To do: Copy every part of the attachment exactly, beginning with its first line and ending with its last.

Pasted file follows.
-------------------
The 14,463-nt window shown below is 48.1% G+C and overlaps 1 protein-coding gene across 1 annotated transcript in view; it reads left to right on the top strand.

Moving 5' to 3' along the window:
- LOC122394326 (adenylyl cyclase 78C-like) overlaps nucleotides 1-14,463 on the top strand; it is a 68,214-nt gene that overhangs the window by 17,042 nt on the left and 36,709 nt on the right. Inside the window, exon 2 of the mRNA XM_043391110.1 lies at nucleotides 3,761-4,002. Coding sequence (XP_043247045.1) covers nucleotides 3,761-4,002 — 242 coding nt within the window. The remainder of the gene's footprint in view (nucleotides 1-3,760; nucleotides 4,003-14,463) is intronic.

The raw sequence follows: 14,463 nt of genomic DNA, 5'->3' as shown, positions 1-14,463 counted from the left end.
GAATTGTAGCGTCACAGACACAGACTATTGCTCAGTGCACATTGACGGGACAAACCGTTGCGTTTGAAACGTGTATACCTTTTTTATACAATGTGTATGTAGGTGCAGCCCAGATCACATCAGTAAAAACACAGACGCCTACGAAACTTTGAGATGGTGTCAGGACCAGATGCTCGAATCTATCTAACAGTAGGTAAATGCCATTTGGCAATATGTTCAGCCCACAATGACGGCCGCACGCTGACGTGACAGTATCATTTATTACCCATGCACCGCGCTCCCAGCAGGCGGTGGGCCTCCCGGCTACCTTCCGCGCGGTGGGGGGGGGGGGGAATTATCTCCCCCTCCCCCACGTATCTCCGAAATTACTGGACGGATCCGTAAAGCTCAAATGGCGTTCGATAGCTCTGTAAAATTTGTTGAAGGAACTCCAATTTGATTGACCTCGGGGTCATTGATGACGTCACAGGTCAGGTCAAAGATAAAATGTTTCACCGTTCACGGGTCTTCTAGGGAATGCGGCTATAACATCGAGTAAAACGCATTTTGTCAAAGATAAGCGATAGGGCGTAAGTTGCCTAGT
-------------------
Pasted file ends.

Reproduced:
The 14,463-nt window shown below is 48.1% G+C and overlaps 1 protein-coding gene across 1 annotated transcript in view; it reads left to right on the top strand.

Moving 5' to 3' along the window:
- LOC122394326 (adenylyl cyclase 78C-like) overlaps nucleotides 1-14,463 on the top strand; it is a 68,214-nt gene that overhangs the window by 17,042 nt on the left and 36,709 nt on the right. Inside the window, exon 2 of the mRNA XM_043391110.1 lies at nucleotides 3,761-4,002. Coding sequence (XP_043247045.1) covers nucleotides 3,761-4,002 — 242 coding nt within the window. The remainder of the gene's footprint in view (nucleotides 1-3,760; nucleotides 4,003-14,463) is intronic.

The raw sequence follows: 14,463 nt of genomic DNA, 5'->3' as shown, positions 1-14,463 counted from the left end.
GAATTGTAGCGTCACAGACACAGACTATTGCTCAGTGCACATTGACGGGACAAACCGTTGCGTTTGAAACGTGTATACCTTTTTTATACAATGTGTATGTAGGTGCAGCCCAGATCACATCAGTAAAAACACAGACGCCTACGAAACTTTGAGATGGTGTCAGGACCAGATGCTCGAATCTATCTAACAGTAGGTAAATGCCATTTGGCAATATGTTCAGCCCACAATGACGGCCGCACGCTGACGTGACAGTATCATTTATTACCCATGCACCGCGCTCCCAGCAGGCGGTGGGCCTCCCGGCTACCTTCCGCGCGGTGGGGGGGGGGGGGAATTATCTCCCCCTCCCCCACGTATCTCCGAAATTACTGGACGGATCCGTAAAGCTCAAATGGCGTTCGATAGCTCTGTAAAATTTGTTGAAGGAACTCCAATTTGATTGACCTCGGGGTCATTGATGACGTCACAGGTCAGGTCAAAGATAAAATGTTTCACCGTTCACGGGTCTTCTAGGGAATGCGGCTATAACATCGAGTAAAACGCATTTTGTCAAAGATAAGCGATAGGGCGTAAGTTGCCTAGT